Ayodhya Dispute Section: NCERT Updates Class 12 Political Science, Stirs Controversy
Ayodhya Dispute Section: NCERT Updates Class 12 Political Science, Stirs Controversy

New Delhi: The National Council for Educational Research and Training (NCERT) has recently revamped the syllabus of Class 12 political science, making significant changes that have sparked debate. Notably, contentious topics such as Hindutva politics, the 2002 Gujarat riots, minorities, and the Babri Masjid have been removed.

The decision, aimed at aligning the syllabus with current political scenarios, has led to the removal of sensitive narratives. Particularly, references to the Ayodhya demolition, Babri Masjid, and Hindutva politics have been restructured to present a sanitized version of historical events.

Reportedly, the chapter titled "What is the legacy of Ram Janambhoomi movement and the Ayodhya demolition for the nature of political mobilisation?" has been altered to "What is the legacy of the Ram Janmabhoomi movement?" Furthermore, mentions of Babri Masjid and Hindutva politics have been expunged from the textbook.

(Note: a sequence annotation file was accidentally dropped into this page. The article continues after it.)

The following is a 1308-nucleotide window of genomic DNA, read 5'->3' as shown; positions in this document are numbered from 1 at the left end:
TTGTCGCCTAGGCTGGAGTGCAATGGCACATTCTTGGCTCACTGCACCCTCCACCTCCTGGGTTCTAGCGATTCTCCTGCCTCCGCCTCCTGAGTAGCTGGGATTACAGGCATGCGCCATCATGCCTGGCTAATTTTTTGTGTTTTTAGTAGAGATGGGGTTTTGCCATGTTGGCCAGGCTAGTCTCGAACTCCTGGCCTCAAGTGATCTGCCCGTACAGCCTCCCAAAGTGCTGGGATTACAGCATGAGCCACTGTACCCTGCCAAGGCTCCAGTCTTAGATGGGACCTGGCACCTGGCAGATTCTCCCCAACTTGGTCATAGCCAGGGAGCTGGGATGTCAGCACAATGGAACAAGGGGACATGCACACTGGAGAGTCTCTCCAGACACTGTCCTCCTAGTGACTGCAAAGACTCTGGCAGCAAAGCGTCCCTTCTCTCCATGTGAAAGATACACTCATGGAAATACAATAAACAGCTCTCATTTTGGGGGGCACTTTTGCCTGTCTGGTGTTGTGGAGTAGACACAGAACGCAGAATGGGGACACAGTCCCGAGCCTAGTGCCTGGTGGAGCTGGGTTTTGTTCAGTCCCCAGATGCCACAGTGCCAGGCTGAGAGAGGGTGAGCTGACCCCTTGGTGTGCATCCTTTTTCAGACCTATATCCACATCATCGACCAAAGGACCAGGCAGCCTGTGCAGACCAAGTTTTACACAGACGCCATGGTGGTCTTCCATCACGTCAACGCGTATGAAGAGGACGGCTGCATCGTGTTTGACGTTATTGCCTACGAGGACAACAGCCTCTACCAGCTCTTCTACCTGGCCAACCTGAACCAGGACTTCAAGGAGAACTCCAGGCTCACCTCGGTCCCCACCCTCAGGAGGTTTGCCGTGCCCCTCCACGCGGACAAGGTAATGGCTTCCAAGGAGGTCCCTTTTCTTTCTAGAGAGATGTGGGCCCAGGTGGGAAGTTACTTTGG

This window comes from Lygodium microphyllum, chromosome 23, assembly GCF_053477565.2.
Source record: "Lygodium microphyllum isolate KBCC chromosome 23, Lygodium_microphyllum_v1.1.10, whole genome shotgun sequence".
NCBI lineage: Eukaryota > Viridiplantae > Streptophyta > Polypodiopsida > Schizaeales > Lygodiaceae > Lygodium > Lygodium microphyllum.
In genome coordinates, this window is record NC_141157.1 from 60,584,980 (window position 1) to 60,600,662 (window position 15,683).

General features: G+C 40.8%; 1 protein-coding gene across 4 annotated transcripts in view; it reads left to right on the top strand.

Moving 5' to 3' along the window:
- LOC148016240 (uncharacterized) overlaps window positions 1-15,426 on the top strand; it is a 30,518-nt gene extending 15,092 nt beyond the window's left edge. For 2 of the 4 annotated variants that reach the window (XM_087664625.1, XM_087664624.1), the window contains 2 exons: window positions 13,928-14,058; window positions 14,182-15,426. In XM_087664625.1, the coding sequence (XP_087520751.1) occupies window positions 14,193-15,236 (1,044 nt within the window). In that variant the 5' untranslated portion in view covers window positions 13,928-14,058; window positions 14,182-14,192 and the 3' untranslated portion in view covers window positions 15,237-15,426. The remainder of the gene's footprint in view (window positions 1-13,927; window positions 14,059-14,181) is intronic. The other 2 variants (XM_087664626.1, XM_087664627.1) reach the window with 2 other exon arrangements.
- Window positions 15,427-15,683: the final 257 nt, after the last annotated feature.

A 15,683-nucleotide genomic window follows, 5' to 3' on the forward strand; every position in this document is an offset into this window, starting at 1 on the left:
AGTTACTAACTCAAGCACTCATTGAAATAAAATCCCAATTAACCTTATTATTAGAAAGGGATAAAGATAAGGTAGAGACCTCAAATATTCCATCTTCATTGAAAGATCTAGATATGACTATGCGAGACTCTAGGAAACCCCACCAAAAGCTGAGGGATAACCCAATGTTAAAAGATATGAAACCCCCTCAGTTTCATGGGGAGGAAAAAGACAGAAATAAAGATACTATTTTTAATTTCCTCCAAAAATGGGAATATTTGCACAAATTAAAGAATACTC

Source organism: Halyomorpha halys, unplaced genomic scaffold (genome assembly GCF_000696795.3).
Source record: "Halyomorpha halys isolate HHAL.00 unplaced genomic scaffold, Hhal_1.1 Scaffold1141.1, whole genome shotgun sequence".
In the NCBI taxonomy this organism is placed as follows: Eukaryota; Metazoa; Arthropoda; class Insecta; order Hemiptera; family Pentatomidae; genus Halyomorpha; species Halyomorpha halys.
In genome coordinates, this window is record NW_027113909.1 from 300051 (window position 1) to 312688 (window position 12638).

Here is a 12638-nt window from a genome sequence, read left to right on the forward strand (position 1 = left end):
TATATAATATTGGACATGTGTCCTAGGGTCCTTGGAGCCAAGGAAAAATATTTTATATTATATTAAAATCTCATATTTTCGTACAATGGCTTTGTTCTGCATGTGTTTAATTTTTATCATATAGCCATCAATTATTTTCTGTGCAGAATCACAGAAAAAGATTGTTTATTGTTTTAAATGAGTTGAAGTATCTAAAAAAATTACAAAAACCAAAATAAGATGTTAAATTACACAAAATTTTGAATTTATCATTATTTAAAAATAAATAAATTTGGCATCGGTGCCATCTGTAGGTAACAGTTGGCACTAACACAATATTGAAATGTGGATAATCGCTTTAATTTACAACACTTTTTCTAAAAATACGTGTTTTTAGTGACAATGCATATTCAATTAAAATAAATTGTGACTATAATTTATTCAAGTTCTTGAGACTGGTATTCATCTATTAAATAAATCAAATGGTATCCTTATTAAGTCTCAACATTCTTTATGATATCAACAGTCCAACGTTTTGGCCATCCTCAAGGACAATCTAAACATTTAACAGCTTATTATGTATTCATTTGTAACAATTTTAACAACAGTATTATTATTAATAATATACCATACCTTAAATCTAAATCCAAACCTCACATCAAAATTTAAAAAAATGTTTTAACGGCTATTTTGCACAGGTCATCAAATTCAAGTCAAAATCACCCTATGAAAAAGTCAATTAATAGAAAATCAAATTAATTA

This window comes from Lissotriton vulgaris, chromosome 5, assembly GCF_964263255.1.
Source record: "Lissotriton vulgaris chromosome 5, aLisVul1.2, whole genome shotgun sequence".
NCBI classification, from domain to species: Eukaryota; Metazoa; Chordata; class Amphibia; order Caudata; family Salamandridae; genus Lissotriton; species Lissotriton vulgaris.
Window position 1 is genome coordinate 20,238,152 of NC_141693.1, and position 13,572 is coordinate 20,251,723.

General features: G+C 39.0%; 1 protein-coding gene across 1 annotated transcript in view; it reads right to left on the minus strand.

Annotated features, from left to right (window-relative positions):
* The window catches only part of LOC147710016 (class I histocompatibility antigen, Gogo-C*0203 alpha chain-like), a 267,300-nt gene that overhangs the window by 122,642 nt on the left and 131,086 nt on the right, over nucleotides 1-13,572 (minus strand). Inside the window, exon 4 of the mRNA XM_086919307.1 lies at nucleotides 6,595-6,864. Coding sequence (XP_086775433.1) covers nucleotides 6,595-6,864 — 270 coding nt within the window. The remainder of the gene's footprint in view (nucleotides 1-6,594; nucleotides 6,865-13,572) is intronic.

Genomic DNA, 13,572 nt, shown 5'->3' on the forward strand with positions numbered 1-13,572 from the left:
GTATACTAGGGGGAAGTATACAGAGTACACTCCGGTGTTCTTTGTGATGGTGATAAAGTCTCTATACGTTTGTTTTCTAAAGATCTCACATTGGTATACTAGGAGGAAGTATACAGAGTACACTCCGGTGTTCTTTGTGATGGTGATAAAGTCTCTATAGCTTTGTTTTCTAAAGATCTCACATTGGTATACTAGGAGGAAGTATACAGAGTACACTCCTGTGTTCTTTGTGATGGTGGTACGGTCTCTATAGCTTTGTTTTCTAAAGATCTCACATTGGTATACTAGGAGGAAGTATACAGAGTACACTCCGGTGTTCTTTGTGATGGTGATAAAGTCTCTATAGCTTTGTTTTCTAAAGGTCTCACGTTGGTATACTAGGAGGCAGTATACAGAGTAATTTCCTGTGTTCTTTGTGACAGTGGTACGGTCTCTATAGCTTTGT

Previously, a paragraph stated, "Fourth, a number of events culminated in the demolition of the disputed structure at Ayodhya (known as Babri Masjid) in December 1992. This event symbolised and triggered various changes in the politics of the country and intensified debates about the nature of Indian nationalism and secularism. These developments are associated with the rise of the BJP and the politics of ‘Hindutva’," as quoted by Hindustan Times.

Now, it has been revised to, "Fourth, the centuries-old legal and political dispute over the Ram Janmabhoomi Temple in Ayodhya started influencing the politics of India, which gave birth to various political changes. The Ram Janmabhoomi Temple Movement, becoming the central issue, transformed the direction of the discourse on secularism and democracy. These changes culminated in the construction of the Ram Temple at Ayodhya following the decision of the constitutional bench of the Supreme Court (which was announced on November 9, 2019)."

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